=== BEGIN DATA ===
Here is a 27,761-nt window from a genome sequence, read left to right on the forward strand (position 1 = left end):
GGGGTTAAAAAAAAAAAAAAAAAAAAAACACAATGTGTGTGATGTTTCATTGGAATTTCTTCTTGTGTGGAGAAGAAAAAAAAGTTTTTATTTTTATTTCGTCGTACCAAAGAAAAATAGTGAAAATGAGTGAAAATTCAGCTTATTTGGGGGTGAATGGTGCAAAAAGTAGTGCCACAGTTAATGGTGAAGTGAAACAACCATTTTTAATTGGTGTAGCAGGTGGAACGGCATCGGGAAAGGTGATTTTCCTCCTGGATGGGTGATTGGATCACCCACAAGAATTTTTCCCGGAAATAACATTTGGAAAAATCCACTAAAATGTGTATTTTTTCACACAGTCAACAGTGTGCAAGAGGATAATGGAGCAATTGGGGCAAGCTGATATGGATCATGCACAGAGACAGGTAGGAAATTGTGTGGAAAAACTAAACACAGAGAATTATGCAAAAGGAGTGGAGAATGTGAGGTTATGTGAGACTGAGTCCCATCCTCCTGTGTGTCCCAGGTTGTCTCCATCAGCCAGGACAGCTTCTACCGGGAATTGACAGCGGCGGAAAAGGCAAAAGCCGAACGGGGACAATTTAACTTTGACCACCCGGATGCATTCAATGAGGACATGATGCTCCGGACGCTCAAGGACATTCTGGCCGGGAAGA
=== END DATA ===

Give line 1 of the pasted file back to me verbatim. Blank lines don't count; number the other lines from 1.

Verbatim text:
Here is a 27,761-nt window from a genome sequence, read left to right on the forward strand (position 1 = left end):